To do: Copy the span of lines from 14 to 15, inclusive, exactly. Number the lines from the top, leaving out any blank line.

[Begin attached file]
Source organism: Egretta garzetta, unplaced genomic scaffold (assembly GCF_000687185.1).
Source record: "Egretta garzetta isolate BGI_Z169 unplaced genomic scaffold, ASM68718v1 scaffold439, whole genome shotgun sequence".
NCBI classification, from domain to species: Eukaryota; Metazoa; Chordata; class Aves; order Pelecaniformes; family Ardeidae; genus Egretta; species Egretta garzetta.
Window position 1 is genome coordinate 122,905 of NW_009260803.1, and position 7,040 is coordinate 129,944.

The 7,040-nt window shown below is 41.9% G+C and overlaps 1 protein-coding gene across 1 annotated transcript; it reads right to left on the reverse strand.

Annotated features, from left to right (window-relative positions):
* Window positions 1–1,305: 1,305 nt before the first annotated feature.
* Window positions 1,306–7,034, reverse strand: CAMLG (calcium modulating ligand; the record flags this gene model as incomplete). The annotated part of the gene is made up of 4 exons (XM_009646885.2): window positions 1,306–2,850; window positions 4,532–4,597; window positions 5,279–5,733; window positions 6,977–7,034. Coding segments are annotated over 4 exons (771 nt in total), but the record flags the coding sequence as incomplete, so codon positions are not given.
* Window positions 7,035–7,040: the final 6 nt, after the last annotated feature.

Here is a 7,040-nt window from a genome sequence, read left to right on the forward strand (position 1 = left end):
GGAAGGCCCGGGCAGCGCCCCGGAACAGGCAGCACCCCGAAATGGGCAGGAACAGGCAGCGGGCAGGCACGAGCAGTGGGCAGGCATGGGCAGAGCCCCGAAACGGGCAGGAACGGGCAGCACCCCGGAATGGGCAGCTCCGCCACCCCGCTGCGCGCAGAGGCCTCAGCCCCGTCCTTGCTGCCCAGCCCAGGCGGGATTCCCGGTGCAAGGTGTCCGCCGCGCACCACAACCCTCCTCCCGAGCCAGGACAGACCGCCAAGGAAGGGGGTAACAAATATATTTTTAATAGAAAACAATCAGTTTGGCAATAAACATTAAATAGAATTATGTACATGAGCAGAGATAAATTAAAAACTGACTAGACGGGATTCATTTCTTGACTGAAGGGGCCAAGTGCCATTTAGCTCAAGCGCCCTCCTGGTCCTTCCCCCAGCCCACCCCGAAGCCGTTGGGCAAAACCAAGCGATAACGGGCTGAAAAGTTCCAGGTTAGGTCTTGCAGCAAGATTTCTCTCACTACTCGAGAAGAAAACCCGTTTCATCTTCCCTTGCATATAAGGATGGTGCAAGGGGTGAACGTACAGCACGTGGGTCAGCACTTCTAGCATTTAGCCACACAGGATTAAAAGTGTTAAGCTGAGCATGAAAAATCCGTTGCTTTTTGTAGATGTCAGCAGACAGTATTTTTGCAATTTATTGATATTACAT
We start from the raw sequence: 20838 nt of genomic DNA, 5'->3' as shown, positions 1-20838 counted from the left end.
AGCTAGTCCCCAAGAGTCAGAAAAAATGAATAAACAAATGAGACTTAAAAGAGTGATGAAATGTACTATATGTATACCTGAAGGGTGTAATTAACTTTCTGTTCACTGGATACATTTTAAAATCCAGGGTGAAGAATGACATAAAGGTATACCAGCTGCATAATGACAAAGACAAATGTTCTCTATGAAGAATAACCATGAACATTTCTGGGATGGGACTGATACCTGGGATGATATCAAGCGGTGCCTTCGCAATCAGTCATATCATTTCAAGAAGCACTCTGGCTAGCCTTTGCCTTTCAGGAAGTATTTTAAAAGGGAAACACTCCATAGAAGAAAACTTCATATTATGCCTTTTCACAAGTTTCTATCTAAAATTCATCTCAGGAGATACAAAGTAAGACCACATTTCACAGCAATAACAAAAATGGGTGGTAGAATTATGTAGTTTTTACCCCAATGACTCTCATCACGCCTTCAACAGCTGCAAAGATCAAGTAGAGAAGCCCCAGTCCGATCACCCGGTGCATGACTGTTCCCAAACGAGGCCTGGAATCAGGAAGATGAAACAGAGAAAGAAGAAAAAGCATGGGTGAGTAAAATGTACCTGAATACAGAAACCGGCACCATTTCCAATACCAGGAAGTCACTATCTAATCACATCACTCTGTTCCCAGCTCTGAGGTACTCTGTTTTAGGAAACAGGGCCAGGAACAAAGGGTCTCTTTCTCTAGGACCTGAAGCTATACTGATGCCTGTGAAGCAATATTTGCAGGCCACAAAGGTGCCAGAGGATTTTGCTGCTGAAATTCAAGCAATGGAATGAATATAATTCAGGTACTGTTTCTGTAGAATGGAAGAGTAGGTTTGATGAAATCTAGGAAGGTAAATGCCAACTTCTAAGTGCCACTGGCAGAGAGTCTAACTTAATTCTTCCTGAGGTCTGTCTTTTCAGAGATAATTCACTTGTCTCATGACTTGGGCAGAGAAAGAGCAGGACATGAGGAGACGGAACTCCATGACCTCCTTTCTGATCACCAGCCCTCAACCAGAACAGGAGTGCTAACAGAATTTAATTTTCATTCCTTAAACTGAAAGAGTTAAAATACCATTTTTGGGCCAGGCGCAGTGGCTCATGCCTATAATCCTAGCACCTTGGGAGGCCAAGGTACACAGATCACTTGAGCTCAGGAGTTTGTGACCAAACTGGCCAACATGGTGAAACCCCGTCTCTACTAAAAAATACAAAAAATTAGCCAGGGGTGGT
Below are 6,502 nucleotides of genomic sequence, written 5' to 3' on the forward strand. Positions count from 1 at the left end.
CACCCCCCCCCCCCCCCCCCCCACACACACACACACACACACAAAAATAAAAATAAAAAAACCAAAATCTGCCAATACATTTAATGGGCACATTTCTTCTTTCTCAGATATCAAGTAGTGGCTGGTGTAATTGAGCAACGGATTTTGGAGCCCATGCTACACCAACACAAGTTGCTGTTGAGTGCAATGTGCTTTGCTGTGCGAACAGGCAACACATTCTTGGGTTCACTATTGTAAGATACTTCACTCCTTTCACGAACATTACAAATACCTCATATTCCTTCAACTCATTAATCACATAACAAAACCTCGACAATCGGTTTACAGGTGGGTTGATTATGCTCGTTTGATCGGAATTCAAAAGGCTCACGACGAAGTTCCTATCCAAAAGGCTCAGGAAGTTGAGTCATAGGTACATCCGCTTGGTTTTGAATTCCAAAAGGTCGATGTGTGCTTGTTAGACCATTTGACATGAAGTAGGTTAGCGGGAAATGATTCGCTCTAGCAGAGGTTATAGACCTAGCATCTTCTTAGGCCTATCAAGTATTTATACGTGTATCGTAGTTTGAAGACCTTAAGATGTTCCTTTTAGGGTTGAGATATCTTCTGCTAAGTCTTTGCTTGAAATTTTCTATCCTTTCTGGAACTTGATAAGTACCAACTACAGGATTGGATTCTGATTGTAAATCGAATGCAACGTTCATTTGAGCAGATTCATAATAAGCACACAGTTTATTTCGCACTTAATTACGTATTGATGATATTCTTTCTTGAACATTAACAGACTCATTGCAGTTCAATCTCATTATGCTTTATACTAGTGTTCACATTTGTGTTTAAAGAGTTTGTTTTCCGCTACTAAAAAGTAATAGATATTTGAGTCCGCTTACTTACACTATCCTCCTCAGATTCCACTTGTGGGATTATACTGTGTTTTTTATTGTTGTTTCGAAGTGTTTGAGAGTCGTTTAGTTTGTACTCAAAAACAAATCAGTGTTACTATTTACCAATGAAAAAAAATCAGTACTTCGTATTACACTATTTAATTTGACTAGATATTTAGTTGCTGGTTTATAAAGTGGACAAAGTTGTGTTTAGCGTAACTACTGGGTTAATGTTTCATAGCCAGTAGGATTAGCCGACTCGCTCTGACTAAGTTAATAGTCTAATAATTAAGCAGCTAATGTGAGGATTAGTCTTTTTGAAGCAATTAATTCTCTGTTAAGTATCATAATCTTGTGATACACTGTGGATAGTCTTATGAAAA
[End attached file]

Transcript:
Below are 6,502 nucleotides of genomic sequence, written 5' to 3' on the forward strand. Positions count from 1 at the left end.
CACCCCCCCCCCCCCCCCCCCCACACACACACACACACACACAAAAATAAAAATAAAAAAACCAAAATCTGCCAATACATTTAATGGGCACATTTCTTCTTTCTCAGATATCAAGTAGTGGCTGGTGTAATTGAGCAACGGATTTTGGAGCCCATGCTACACCAACACAAGTTGCTGTTGAGTGCAATGTGCTTTGCTGTGCGAACAGGCAACACATTCTTGGGTTCACTATTGTAAGATACTTCACTCCTTTCACGAACATTACAAATACCTCATATTCCTTCAACTCATTAATCACATAACAAAACCTCGACAATCGGTTTACAGGTGGGTTGATTATGCTCGTTTGATCGGAATTCAAAAGGCTCACGACGAAGTTCCTATCCAAAAGGCTCAGGAAGTTGAGTCATAGGTACATCCGCTTGGTTTTGAATTCCAAAAGGTCGATGTGTGCTTGTTAGACCATTTGACATGAAGTAGGTTAGCGGGAAATGATTCGCTCTAGCAGAGGTTATAGACCTAGCATCTTCTTAGGCCTATCAAGTATTTATACGTGTATCGTAGTTTGAAGACCTTAAGATGTTCCTTTTAGGGTTGAGATATCTTCTGCTAAGTCTTTGCTTGAAATTTTCTATCCTTTCTGGAACTTGATAAGTACCAACTACAGGATTGGATTCTGATTGTAAATCGAATGCAACGTTCATTTGAGCAGATTCATAATAAGCACACAGTTTATTTCGCACTTAATTACGTATTGATGATATTCTTTCTTGAACATTAACAGACTCATTGCAGTTCAATCTCATTATGCTTTATACTAGTGTTCACATTTGTGTTTAAAGAGTTTGTTTTCCGCTACTAAAAAGTAATAGATATTTGAGTCCGCTTACTTACACTATCCTCCTCAGATTCCACTTGTGGGATTATACTGTGTTTTTTATTGTTGTTTCGAAGTGTTTGAGAGTCGTTTAGTTTGTACTCAAAAACAAATCAGTGTTACTATTTACCAATGAAAAAAAATCAGTACTTCGTATTACACTATTTAATTTGACTAGATATTTAGTTGCTGGTTTATAAAGTGGACAAAGTTGTGTTTAGCGTAACTACTGGGTTAATGTTTCATAGCCAGTAGGATTAGCCGACTCGCTCTGACTAAGTTAATAGTCTAATAATTAAGCAGCTAATGTGAGGATTAGTCTTTTTGAAGCAATTAATTCTCTGTTAAGTATCATAATCTTGTGATACACTGTGGATAGTCTTATGAAAA